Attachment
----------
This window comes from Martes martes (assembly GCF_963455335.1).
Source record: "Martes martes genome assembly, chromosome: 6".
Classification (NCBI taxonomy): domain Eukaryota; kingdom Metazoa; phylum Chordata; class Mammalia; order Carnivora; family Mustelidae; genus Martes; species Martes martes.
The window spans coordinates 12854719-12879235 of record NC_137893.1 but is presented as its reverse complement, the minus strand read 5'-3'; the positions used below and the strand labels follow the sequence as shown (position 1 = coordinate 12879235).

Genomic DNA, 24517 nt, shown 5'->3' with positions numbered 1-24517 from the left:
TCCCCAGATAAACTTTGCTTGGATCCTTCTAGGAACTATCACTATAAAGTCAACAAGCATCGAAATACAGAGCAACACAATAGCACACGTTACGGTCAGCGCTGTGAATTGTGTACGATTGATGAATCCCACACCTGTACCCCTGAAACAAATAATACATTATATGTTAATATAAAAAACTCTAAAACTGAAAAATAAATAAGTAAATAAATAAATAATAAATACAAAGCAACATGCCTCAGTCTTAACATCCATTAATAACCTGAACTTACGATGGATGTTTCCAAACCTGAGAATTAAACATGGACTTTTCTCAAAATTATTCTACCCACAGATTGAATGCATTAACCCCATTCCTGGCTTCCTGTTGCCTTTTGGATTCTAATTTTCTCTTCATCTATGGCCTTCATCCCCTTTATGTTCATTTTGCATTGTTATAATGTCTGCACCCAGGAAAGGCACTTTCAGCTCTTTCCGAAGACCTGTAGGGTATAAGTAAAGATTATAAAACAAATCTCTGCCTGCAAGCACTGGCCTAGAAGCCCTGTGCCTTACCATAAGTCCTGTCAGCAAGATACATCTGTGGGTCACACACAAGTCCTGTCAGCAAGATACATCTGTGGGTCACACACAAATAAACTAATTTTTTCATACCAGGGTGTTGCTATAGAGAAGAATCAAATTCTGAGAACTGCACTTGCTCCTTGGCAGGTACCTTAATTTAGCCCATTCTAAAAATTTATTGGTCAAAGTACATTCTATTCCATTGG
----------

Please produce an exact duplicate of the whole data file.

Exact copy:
This window comes from Martes martes (assembly GCF_963455335.1).
Source record: "Martes martes genome assembly, chromosome: 6".
Classification (NCBI taxonomy): domain Eukaryota; kingdom Metazoa; phylum Chordata; class Mammalia; order Carnivora; family Mustelidae; genus Martes; species Martes martes.
The window spans coordinates 12854719-12879235 of record NC_137893.1 but is presented as its reverse complement, the minus strand read 5'-3'; the positions used below and the strand labels follow the sequence as shown (position 1 = coordinate 12879235).

Genomic DNA, 24517 nt, shown 5'->3' with positions numbered 1-24517 from the left:
TCCCCAGATAAACTTTGCTTGGATCCTTCTAGGAACTATCACTATAAAGTCAACAAGCATCGAAATACAGAGCAACACAATAGCACACGTTACGGTCAGCGCTGTGAATTGTGTACGATTGATGAATCCCACACCTGTACCCCTGAAACAAATAATACATTATATGTTAATATAAAAAACTCTAAAACTGAAAAATAAATAAGTAAATAAATAAATAATAAATACAAAGCAACATGCCTCAGTCTTAACATCCATTAATAACCTGAACTTACGATGGATGTTTCCAAACCTGAGAATTAAACATGGACTTTTCTCAAAATTATTCTACCCACAGATTGAATGCATTAACCCCATTCCTGGCTTCCTGTTGCCTTTTGGATTCTAATTTTCTCTTCATCTATGGCCTTCATCCCCTTTATGTTCATTTTGCATTGTTATAATGTCTGCACCCAGGAAAGGCACTTTCAGCTCTTTCCGAAGACCTGTAGGGTATAAGTAAAGATTATAAAACAAATCTCTGCCTGCAAGCACTGGCCTAGAAGCCCTGTGCCTTACCATAAGTCCTGTCAGCAAGATACATCTGTGGGTCACACACAAGTCCTGTCAGCAAGATACATCTGTGGGTCACACACAAATAAACTAATTTTTTCATACCAGGGTGTTGCTATAGAGAAGAATCAAATTCTGAGAACTGCACTTGCTCCTTGGCAGGTACCTTAATTTAGCCCATTCTAAAAATTTATTGGTCAAAGTACATTCTATTCCATTGG